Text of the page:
Air pollution is linked to one in eight premature deaths worldwide. Poor air quality is especially dangerous for children and the elderly, but it is linked to health problems that affect people at all stages of their lives. Cancer, heart conditions, strokes, respiratory diseases, poor brain and lung development and type 2 diabetes are all connected to air pollution. People living in cities are particularly affected, with 90% of urban citizens exposed to harmful levels of air pollutants (World Health Organisation).
The effects of poor air quality are felt worldwide, but the sources are usually local. Every day, air pollution is caused by our commutes to work, by heating our homes, or through our local industries… and the design of cities affect where air pollution concentrates. The sources of air pollution are the same as those contributing to climate change.
Understanding how we live, work and play – and the restrictions we face in those choices – is key to improving air quality.
As pollution and carbon emissions is caused by people engaging in social activities it should not just be individuals who are made responsible for emissions, but all other participants, particularly those who benefit most, such as employers and service providers. Solutions at a local level can make a big difference.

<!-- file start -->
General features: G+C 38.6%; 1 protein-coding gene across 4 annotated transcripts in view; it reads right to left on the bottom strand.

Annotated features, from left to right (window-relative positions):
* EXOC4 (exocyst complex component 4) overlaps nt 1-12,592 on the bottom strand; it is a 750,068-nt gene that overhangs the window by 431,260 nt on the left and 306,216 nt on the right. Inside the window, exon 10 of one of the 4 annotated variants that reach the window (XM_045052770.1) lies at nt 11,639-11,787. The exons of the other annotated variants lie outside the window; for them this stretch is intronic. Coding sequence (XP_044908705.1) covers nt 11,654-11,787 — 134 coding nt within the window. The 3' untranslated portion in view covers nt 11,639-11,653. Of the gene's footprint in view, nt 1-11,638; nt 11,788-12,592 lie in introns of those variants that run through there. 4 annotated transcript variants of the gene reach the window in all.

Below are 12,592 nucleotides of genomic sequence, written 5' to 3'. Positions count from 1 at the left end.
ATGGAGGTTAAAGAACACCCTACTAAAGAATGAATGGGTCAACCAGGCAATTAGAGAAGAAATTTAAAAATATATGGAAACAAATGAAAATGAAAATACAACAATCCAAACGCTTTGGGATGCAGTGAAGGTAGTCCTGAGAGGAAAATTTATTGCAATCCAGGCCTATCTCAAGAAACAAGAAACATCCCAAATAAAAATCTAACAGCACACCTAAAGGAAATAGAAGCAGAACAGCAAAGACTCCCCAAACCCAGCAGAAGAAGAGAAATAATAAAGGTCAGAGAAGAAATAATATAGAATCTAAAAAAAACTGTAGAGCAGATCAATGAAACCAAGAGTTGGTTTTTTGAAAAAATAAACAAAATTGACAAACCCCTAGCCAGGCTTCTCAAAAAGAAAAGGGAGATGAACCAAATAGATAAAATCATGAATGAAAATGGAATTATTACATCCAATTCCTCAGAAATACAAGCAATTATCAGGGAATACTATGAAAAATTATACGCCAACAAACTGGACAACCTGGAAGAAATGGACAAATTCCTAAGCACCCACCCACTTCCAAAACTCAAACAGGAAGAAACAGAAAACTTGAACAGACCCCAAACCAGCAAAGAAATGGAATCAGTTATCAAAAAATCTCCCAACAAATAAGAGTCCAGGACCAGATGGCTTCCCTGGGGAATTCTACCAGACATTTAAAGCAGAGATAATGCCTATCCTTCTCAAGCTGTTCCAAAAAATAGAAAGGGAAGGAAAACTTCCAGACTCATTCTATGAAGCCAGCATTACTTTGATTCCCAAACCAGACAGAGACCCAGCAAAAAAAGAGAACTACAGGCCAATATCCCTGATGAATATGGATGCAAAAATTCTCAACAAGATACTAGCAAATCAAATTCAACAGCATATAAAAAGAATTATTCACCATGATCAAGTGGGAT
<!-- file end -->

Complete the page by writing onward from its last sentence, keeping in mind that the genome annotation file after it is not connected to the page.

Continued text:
ClairCity has been examining our collective behaviour and practices to better understand air pollution and carbon emissions. We’ve been using cutting-edge modelling to understand what happens in cities, offering options available based on citizens views.
Citizen viewpoints about how to solve these problems are critical for democratic and practical reasons – we have to live alongside one another and to find agreement on actions and policies if they are to be effective. That is why our resources, from our game to our app and our schools activities, have been developed with this in mind. And they are fun too!
Solutions will be different for each city. That is why we are developing policy and advocacy packs that are relevant to each partner cities. Our approach can be replicated by other cities and our findings can positively influence policy development for air quality globally – so please use our resources and share them far and wide.